How not to cut red tape for charities

By 30 June 2010

I had a sense of deja vu the other day when I read this headline in Third Sector, “Cross-departmental taskforce will seek to cut red tape for charities.”

My immediate thought was I had been transported back a few years to the Better Regulation Task Force whose report on the bureaucracy faced by charities recommended that different government bodies work together. Or that the Lead Funder Pilot, an initiative led by the Department for Work and Pensions, had finally reported. The report on the Lead Funder Pilot was never published—it found the task of co-ordinating government departments too difficult. And, as far as I am aware, the Better Regulation Task Force did not lead to better regulation, or even concrete plans for such.

As an indication of the scale of the problem of co-ordination, and for those who like this sort of thing, Recommendation 11 of the BRTF called for ten different bodies to get together, as follows.

The Task Force recommends that, in line with the Government’s drive to reduce administrative burdens, the Office of the Deputy Prime Minister, the Department for Education and Skills, the Department for Work and Pensions and the Department of Health respectively ensure that upper tier local authorities and the Housing Corporation, the Learning and Skills Council, Jobcentre Plus and Primary Care Trusts work to measure and reduce the administrative burdens arising from contracts with the VCS [voluntary and community sector], drawing on the expertise of the Cabinet Office’s Better Regulation Executive and the existing administrative burden measurement process.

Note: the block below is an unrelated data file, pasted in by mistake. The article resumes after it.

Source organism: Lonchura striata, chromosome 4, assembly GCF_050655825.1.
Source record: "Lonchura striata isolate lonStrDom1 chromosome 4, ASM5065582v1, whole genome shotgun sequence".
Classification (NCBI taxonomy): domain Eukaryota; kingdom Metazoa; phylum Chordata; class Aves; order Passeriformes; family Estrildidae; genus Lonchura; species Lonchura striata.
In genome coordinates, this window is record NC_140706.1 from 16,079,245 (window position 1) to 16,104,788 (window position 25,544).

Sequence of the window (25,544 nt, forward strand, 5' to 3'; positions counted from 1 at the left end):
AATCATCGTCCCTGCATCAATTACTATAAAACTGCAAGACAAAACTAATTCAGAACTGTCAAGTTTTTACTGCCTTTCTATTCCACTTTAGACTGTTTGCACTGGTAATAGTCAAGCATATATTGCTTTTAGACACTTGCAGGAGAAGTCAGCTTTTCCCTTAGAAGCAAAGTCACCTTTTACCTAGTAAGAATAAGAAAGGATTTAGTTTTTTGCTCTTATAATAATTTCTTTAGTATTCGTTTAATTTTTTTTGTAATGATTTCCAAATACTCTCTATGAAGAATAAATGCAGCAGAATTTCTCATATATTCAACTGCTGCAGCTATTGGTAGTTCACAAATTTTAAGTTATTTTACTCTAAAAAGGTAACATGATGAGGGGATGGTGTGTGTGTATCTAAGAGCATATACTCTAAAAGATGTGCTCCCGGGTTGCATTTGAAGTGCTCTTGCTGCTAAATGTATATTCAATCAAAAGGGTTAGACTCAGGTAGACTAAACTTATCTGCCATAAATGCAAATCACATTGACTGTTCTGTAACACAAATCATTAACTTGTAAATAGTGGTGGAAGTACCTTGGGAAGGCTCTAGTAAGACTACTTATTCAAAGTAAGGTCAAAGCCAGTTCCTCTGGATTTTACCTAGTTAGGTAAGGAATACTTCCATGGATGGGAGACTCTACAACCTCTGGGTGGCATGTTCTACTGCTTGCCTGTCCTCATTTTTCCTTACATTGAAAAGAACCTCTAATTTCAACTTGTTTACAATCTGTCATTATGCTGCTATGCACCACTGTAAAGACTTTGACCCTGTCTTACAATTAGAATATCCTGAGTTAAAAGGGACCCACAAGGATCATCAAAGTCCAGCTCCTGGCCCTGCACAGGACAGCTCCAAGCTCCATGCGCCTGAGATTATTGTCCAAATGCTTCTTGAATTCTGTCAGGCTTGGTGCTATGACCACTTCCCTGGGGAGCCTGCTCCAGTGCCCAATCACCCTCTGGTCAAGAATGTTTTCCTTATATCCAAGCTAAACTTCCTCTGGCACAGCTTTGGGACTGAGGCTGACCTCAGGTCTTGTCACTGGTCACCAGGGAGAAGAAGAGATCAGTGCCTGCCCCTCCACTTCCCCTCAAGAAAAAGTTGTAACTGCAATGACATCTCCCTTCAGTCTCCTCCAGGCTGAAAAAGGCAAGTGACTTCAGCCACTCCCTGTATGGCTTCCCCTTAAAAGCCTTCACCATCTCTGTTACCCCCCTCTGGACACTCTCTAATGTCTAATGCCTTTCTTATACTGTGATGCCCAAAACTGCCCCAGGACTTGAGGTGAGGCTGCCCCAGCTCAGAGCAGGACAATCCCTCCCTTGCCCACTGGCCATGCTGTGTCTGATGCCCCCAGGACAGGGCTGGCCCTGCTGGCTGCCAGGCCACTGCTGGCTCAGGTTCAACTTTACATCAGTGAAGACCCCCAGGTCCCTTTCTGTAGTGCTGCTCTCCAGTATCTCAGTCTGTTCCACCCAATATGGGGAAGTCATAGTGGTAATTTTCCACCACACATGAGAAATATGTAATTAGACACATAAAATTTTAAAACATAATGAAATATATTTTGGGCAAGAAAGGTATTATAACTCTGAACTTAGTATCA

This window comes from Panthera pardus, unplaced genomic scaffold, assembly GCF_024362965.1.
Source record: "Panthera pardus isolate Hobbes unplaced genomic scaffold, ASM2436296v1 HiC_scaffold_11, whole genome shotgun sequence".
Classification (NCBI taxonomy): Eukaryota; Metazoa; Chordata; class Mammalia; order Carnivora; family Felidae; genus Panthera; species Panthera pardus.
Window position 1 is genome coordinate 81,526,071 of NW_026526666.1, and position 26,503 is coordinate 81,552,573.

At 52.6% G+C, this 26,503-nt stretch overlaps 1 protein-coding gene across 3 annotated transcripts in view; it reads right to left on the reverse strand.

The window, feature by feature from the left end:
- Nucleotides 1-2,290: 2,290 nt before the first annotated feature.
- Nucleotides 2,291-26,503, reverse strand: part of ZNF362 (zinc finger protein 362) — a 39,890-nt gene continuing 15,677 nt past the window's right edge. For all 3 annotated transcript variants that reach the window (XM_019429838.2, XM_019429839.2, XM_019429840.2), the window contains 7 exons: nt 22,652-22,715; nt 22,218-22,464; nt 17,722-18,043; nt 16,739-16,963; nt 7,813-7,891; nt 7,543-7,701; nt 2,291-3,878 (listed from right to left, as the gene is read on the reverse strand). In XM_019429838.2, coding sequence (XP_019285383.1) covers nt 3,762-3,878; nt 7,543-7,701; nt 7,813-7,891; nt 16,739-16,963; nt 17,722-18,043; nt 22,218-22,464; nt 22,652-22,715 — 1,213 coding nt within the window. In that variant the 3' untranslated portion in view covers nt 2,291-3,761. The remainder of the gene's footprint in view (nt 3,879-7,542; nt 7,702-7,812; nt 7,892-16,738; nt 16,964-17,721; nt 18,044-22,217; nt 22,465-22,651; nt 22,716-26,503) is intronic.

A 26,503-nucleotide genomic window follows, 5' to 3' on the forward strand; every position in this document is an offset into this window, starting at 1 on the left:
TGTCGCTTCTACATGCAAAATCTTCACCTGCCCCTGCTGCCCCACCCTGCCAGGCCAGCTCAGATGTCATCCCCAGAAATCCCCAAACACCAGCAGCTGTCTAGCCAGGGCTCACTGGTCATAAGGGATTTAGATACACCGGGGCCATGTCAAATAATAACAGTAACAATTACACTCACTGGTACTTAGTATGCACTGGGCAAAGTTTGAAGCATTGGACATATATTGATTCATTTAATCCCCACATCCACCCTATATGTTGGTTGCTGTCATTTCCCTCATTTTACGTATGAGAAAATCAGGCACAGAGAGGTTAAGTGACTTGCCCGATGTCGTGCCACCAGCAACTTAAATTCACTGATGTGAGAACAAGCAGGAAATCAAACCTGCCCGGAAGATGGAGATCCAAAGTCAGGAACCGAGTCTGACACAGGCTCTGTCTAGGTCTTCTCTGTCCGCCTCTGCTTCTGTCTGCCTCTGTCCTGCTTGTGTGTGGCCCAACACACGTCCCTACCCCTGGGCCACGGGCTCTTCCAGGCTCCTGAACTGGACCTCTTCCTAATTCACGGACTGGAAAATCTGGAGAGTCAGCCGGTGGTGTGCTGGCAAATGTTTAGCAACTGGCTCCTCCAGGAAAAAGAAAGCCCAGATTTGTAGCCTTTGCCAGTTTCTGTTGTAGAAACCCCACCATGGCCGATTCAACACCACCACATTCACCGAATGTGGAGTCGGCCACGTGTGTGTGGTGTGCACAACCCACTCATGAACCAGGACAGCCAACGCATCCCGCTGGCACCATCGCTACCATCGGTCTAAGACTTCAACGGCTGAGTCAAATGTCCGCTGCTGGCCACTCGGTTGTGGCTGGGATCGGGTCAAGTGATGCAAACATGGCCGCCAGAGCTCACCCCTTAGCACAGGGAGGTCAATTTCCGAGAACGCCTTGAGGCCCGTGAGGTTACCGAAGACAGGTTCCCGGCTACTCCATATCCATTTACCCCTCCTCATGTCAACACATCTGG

Such initiatives have laudable goals but terrible processes. The draft report of the Lead Funder Pilot was circulated in samizdat format and said, in essence, that it was all too hard. As noted, the final report was never published.

One aspect of the bureaucracy faced by charities is on monitoring and reporting to funders. It was partly in response to the myriad of conflicting or duplicative requirements, together with the failure of government to do anything practical to reduce these, that NPC had the idea to ‘turn the tables’. We ran two projects to see whether charities could define their own reports and offer these to funders. In short, could charities design sensible reports which reduced paperwork and saved money while also providing enough information for funders’ needs. One of these projects was in Scotland looking at foundation funding, the other was in England looking at statutory funding.

The results of these projects (called ‘Turning the tables’—clever, no?) were encouraging. In Scotland they have resulted in an ongoing attempt by funders to co-ordinate reporting. This is expected to bear fruit in the near future. It is being led by the estimable Evaluation Support Scotland. In England, the report led to the National Audit Office revising its guidelines on sensible monitoring. Each represents progress compared with the government inspired initiatives.

There is no doubt that much bureaucracy faced by charities can be dealt with at the level of individual government departments. Doubts emerge when government departments are asked to work together. This has been tried before, and it has failed.

If the government is serious about tackling this problem, it should look to build on the work of NPC’s ‘Turning the tables’ projects, getting charities rather than civil servants to develop and push forward solutions.